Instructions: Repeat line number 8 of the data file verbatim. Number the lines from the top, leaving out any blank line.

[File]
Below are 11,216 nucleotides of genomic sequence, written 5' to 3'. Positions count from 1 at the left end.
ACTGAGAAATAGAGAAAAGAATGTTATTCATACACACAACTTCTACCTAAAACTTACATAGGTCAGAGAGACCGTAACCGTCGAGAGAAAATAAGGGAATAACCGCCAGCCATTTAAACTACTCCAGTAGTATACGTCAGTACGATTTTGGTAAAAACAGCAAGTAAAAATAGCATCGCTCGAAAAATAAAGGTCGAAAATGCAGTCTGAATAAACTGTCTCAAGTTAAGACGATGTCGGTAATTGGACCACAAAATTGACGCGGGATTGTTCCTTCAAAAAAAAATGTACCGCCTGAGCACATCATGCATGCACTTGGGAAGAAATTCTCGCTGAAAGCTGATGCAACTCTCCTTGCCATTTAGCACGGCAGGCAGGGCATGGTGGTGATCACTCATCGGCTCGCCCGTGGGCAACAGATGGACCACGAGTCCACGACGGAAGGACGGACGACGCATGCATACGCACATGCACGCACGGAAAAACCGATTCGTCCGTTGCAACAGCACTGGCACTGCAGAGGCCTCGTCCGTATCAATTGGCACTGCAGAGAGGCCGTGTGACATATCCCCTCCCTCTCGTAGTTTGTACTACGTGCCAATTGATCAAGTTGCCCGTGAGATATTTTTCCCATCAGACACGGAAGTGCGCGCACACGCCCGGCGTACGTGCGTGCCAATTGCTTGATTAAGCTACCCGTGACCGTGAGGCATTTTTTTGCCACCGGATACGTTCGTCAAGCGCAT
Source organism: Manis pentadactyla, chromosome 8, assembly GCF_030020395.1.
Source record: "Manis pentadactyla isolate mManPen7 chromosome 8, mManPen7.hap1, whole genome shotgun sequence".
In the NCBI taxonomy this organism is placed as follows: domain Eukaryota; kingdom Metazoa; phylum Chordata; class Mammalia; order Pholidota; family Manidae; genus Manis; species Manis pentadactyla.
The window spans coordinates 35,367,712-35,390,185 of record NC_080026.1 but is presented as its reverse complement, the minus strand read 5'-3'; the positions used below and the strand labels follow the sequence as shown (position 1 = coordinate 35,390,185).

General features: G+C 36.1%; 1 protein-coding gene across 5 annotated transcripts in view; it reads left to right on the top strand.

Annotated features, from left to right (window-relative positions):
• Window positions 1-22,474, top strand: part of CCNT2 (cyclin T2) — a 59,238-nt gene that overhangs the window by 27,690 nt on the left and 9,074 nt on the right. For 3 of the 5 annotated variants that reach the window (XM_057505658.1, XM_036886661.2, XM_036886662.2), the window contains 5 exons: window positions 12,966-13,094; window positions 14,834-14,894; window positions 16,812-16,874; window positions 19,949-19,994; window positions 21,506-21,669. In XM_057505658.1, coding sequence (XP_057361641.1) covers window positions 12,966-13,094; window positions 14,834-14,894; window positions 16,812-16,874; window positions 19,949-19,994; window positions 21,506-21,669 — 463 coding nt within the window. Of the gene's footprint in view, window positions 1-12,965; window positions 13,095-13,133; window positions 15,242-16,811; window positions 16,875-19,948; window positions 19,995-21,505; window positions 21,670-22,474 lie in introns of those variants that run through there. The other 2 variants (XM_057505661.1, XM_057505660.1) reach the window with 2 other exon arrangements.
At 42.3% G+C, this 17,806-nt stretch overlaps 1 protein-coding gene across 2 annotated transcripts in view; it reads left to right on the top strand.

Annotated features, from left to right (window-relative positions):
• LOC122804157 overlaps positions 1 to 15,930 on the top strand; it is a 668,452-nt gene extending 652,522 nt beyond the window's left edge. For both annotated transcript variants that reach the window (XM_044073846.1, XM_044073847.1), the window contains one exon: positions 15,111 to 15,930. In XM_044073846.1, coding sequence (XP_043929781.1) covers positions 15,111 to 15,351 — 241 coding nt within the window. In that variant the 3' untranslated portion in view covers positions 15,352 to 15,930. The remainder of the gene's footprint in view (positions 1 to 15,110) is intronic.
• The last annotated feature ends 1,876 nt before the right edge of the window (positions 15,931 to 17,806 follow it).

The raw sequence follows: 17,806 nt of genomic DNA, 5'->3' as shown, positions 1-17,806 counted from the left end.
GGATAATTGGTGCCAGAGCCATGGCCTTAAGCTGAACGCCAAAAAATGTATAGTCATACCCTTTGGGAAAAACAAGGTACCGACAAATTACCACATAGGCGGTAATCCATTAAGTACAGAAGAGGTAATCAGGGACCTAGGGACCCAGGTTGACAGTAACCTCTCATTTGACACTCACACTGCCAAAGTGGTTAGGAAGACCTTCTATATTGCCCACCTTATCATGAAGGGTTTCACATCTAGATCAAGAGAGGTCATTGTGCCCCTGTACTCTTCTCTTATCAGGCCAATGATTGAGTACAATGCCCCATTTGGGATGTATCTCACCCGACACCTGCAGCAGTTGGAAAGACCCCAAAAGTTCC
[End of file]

Annotated features, from left to right (window-relative positions):